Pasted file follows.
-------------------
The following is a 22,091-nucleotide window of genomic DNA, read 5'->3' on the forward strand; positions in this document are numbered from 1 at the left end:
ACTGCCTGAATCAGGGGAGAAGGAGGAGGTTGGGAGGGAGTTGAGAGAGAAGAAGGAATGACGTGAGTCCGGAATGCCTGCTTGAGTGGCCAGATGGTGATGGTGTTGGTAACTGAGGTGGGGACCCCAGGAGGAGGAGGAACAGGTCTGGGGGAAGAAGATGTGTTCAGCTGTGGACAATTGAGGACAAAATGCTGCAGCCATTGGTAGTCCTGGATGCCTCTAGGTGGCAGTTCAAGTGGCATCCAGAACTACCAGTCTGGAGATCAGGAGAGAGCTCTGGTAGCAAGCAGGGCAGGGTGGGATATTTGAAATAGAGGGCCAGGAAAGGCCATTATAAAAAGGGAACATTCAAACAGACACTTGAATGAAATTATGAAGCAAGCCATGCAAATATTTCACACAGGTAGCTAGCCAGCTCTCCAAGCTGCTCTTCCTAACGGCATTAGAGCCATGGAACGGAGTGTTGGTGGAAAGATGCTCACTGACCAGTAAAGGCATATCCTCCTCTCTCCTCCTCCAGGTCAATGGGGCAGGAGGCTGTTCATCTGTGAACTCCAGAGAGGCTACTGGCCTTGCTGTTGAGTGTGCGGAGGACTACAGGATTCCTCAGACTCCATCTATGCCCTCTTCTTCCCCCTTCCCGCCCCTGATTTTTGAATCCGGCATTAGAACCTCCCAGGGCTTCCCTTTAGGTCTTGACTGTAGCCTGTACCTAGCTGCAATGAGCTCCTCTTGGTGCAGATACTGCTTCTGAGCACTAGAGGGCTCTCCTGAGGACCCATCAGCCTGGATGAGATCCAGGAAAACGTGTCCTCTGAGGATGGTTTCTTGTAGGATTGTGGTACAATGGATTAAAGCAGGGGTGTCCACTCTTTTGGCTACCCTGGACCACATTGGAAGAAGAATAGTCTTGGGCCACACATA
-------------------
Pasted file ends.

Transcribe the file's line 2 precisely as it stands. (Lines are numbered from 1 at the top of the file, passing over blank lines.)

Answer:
ACTGCCTGAATCAGGGGAGAAGGAGGAGGTTGGGAGGGAGTTGAGAGAGAAGAAGGAATGACGTGAGTCCGGAATGCCTGCTTGAGTGGCCAGATGGTGATGGTGTTGGTAACTGAGGTGGGGACCCCAGGAGGAGGAGGAACAGGTCTGGGGGAAGAAGATGTGTTCAGCTGTGGACAATTGAGGACAAAATGCTGCAGCCATTGGTAGTCCTGGATGCCTCTAGGTGGCAGTTCAAGTGGCATCCAGAACTACCAGTCTGGAGATCAGGAGAGAGCTCTGGTAGCAAGCAGGGCAGGGTGGGATATTTGAAATAGAGGGCCAGGAAAGGCCATTATAAAAAGGGAACATTCAAACAGACACTTGAATGAAATTATGAAGCAAGCCATGCAAATATTTCACACAGGTAGCTAGCCAGCTCTCCAAGCTGCTCTTCCTAACGGCATTAGAGCCATGGAACGGAGTGTTGGTGGAAAGATGCTCACTGACCAGTAAAGGCATATCCTCCTCTCTCCTCCTCCAGGTCAATGGGGCAGGAGGCTGTTCATCTGTGAACTCCAGAGAGGCTACTGGCCTTGCTGTTGAGTGTGCGGAGGACTACAGGATTCCTCAGACTCCATCTATGCCCTCTTCTTCCCCCTTCCCGCCCCTGATTTTTGAATCCGGCATTAGAACCTCCCAGGGCTTCCCTTTAGGTCTTGACTGTAGCCTGTACCTAGCTGCAATGAGCTCCTCTTGGTGCAGATACTGCTTCTGAGCACTAGAGGGCTCTCCTGAGGACCCATCAGCCTGGATGAGATCCAGGAAAACGTGTCCTCTGAGGATGGTTTCTTGTAGGATTGTGGTACAATGGATTAAAGCAGGGGTGTCCACTCTTTTGGCTACCCTGGACCACATTGGAAGAAGAATAGTCTTGGGCCACACATA